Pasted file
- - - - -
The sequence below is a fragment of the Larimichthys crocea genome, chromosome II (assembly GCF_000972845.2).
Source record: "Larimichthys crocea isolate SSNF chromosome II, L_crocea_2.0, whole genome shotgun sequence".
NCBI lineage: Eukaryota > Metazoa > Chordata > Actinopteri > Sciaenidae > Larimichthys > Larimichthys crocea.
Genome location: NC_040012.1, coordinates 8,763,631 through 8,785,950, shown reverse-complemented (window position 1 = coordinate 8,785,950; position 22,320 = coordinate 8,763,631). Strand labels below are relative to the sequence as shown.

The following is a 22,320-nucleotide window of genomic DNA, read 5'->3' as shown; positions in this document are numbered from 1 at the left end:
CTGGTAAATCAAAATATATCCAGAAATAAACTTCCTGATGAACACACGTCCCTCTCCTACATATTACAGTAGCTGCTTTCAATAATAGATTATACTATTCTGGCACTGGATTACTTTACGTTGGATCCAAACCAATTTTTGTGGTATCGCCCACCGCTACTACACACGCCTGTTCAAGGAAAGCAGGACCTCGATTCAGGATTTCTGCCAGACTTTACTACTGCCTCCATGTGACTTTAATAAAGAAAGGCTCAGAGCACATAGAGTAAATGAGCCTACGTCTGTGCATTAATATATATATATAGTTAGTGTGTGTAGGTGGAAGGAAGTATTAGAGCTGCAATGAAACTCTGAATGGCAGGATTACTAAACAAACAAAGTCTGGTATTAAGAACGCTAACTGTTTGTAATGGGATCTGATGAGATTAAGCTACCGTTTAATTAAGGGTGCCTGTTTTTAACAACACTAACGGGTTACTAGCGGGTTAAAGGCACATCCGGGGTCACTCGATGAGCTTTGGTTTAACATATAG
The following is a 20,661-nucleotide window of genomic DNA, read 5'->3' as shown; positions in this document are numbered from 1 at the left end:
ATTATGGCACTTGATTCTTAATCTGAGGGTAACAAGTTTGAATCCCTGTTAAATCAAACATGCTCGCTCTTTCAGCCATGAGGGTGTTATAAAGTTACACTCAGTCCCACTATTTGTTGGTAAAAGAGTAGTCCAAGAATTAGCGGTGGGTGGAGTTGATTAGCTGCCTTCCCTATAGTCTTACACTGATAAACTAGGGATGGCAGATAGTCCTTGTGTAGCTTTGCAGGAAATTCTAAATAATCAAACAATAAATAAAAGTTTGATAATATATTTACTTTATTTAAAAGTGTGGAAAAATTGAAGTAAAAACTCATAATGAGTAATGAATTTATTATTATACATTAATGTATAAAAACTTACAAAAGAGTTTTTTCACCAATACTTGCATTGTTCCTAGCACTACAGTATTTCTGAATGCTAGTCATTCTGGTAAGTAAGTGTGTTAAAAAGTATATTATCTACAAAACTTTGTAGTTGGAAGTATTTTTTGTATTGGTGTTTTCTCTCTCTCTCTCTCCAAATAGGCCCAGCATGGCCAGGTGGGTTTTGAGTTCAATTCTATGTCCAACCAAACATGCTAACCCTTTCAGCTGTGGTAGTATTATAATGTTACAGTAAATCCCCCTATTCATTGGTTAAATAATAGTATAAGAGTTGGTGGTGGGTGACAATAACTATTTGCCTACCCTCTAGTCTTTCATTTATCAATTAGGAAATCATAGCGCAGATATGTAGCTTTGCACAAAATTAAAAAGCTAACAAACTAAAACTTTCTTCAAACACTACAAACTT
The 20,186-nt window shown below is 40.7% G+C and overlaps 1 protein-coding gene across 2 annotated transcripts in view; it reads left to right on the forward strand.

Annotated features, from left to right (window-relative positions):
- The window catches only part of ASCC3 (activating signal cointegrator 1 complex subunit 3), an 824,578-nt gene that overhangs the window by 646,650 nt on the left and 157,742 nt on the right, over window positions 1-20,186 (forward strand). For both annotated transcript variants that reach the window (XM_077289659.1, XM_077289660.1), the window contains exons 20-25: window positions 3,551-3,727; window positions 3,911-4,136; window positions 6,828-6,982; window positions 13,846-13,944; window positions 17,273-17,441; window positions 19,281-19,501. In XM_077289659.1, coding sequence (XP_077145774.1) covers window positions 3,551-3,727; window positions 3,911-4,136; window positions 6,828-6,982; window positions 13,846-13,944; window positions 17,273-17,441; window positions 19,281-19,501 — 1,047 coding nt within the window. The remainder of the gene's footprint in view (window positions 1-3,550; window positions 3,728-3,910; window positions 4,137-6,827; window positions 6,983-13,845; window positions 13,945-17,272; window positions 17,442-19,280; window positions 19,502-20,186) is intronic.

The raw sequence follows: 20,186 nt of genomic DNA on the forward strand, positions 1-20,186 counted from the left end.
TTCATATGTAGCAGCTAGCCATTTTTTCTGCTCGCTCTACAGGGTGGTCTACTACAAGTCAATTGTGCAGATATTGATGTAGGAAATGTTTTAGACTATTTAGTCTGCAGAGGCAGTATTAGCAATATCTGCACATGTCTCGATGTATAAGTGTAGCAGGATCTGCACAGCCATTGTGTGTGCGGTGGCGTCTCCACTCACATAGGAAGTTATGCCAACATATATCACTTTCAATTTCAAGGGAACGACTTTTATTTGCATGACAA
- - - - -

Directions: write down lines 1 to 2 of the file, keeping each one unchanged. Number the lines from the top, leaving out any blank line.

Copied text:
The sequence below is a fragment of the Larimichthys crocea genome, chromosome II (assembly GCF_000972845.2).
Source record: "Larimichthys crocea isolate SSNF chromosome II, L_crocea_2.0, whole genome shotgun sequence".